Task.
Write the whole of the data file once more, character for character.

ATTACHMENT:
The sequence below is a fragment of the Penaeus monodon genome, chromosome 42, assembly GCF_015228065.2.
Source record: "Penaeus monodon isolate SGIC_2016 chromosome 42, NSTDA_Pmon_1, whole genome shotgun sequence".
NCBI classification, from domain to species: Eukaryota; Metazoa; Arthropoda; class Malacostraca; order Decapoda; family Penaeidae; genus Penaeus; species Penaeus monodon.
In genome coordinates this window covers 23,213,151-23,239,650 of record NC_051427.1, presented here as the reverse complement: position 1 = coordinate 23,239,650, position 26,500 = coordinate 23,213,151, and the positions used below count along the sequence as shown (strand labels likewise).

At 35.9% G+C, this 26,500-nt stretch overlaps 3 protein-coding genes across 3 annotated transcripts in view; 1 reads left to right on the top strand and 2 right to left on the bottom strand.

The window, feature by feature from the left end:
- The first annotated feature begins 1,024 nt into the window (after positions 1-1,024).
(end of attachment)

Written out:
The sequence below is a fragment of the Penaeus monodon genome, chromosome 42, assembly GCF_015228065.2.
Source record: "Penaeus monodon isolate SGIC_2016 chromosome 42, NSTDA_Pmon_1, whole genome shotgun sequence".
NCBI classification, from domain to species: Eukaryota; Metazoa; Arthropoda; class Malacostraca; order Decapoda; family Penaeidae; genus Penaeus; species Penaeus monodon.
In genome coordinates this window covers 23,213,151-23,239,650 of record NC_051427.1, presented here as the reverse complement: position 1 = coordinate 23,239,650, position 26,500 = coordinate 23,213,151, and the positions used below count along the sequence as shown (strand labels likewise).

At 35.9% G+C, this 26,500-nt stretch overlaps 3 protein-coding genes across 3 annotated transcripts in view; 1 reads left to right on the top strand and 2 right to left on the bottom strand.

The window, feature by feature from the left end:
- The first annotated feature begins 1,024 nt into the window (after positions 1-1,024).